At the rear where it joins the mid silencer and the mounting bracket (13mm long reach socket and spanner to undo)


Now for the gearbox/transfer case mountings.

On the passenger side bend back the lockwasher tabs and undo the 4 x 12mm bolts (19mm spanner)


Drivers side just the central 17mm nut


Place a jack under the gearbox and raise it until the two mountings clear the chassis mounts.:-



The mainshaft gear next. This is what clunks when you let out the clutch. Once the circular cover and bearind track retainer are removed it can be teased out of the transfer case.

6 x 17mm bolts in order to remove the outer cover


Then 2 countersunk M8 screws to remove the bearing track retainer this is a tight fit and is also made of alloy - take care not to damage it.


The new gear is cross-drilled - and the drilling can be plainly seen in this picture:-


Bearings fitted:-


There are 6x17mmbolts, and one 17mm nut that hold the transfer case to the gearbox. some will be buried under mud, so you need to dig them out. Passenger side 3 are easy to spot:-


Two others are buried between the transfer case extension and inner face of the gearbox.

There's one in there somewhere!


There you go!


In here too.


And the single nut on a long stud at the top.


The transfer case is very heavy and awkward, best to have a bit of help here. With the bolts and nut undone - it'll just slide off the stud and one dowel. No further work needs to be done on it - so put it to one side.

Should look something like this now wear to the mainshaft spines is clearly evident:-


Now to remove the gearbox

Undo the two 13mm bolts that hold the clutch slave to the flywheel housing - then tuck the slave up on the chassis rail out of the way. Make sure the dust cover is on it or the piston could slowly creep out.


Move the jack to the rear of the engine, close to the flywheel housing and raise the jack slightly so that the gearbox mount on the passenger side is clear of the chassis mount. Make sure also that you do not go so far as to prevent access to the upper bell housing bolts:-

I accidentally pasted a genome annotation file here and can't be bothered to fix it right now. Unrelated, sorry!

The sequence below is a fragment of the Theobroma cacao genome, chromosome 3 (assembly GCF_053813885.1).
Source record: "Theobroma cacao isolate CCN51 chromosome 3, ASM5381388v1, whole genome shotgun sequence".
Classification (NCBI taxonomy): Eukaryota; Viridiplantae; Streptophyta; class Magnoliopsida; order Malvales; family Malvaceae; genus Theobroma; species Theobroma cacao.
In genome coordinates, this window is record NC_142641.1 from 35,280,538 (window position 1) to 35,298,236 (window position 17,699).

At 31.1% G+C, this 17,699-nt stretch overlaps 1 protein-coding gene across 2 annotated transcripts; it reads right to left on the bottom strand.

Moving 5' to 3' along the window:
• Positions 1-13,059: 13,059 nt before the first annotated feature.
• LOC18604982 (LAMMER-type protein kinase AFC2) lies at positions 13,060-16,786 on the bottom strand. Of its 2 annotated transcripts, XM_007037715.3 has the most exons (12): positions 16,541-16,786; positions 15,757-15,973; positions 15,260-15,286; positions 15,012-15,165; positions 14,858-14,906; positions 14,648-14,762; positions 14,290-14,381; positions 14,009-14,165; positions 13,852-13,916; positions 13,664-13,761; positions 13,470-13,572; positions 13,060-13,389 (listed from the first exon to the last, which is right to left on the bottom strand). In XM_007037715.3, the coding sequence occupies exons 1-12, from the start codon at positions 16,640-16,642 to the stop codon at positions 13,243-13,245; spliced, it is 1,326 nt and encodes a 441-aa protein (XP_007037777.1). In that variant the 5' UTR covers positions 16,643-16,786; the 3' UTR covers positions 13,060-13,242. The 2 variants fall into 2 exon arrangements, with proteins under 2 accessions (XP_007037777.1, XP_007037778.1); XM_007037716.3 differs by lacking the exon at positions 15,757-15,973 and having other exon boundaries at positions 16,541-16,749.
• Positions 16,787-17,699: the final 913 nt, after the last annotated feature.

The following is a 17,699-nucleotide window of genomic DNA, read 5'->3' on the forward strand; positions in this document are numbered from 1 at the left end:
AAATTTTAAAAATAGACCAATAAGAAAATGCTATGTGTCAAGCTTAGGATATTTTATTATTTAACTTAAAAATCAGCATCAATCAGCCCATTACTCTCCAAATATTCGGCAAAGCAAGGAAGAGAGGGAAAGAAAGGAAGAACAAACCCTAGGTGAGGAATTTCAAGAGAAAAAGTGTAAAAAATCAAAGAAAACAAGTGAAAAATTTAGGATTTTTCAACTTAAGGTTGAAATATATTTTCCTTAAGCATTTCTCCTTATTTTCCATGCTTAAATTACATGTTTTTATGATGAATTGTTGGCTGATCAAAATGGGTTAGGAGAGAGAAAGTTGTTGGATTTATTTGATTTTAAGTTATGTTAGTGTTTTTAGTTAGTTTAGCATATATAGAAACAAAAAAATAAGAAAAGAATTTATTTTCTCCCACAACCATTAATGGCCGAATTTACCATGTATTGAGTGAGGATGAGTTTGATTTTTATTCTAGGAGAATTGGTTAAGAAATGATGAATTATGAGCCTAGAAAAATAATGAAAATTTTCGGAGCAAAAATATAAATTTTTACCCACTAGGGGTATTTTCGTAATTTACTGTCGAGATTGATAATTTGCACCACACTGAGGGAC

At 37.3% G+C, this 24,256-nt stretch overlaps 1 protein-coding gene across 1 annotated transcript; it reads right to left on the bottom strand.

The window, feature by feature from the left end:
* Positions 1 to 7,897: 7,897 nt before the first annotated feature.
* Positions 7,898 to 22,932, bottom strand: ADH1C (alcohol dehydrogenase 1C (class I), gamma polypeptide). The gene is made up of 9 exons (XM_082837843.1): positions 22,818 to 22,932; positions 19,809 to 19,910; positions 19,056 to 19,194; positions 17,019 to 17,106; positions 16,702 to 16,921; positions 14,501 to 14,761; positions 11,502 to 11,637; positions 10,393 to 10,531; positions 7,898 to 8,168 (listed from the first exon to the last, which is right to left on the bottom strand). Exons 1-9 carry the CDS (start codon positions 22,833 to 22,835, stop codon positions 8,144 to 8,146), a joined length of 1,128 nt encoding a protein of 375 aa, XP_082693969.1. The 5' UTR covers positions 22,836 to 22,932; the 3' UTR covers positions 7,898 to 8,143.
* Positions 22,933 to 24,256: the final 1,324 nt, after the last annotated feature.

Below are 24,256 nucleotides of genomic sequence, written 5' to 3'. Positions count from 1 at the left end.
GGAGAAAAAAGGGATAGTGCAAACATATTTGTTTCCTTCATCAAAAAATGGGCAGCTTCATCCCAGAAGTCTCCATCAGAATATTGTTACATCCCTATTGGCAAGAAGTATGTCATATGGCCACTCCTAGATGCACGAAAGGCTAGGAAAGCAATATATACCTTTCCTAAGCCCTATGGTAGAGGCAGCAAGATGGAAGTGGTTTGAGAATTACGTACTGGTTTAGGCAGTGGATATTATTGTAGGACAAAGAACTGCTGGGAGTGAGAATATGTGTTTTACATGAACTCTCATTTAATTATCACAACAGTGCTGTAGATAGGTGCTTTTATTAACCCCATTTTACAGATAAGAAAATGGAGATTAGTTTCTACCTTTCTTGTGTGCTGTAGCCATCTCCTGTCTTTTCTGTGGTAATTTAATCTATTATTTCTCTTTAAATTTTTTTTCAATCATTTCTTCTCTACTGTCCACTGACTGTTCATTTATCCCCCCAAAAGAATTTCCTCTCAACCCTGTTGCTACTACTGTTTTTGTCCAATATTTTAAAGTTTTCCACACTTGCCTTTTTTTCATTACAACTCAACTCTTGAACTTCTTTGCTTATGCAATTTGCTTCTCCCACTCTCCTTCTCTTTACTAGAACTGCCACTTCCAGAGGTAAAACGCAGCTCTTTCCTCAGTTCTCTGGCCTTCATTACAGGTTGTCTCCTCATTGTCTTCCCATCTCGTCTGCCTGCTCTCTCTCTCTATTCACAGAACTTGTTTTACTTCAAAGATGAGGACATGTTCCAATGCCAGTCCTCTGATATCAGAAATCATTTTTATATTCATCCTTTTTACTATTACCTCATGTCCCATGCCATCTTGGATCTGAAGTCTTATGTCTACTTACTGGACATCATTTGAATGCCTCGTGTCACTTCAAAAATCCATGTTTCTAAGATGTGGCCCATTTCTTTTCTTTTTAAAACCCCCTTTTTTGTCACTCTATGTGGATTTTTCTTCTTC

The gearbox itself isn't very heavy in comparison to the transfer case, so undo all 17mm nuts and lift off the gearbox. They quite often stick in place, so a bit of careful leverage might be needed.

If you only intend replacing the gearbox, then that's it as far as the engine is concerned. However the clutch and crank rear seal are going to be replaced too.

Gearbox off, and rusty clutch can be seen.


Jam the flywheel with an old screwdriver:-


Undo the 6x13mm bolts that hold the clutch to the flywheel and it'll come away from the three locating pegs.


The crank rear seal is going to be replaced as well, so the flywheel has to come off. The bolts are 22mm, and are very tight. Jam the flywheel with a screwdriver, and using a breaker bar or similar - undo all 8.

With a bit of careful leverage - the flywheel will lift off it's locating peg.

The crank rear seal - this one looks as though it is just starting to weep a small amount, so it was a good idea to do it now.


Method of removal is as follows - drill a small hole in the outer edge of the seal, screw a self tapper in the hole, then lever out with claw hammer.




Clean around the hole, grease the lip of the seal and the edge of the crank where the seal runs. I also use sealant around the outside edge of the seal to keep it in place.


Clean the threads of the flywheel bolts, apply thread locking compound to them and then re-fit the flywheel. Lock it as before, and do up the bolts in a diagonal sequence and to the recommended torque.

Fit a new clutch and ensure it's centred correctly. I use an old input shaft, but clutch aligning tools or a carefully sanded piece of wood will do.


That's the engine all ready for the gearbox to go back on.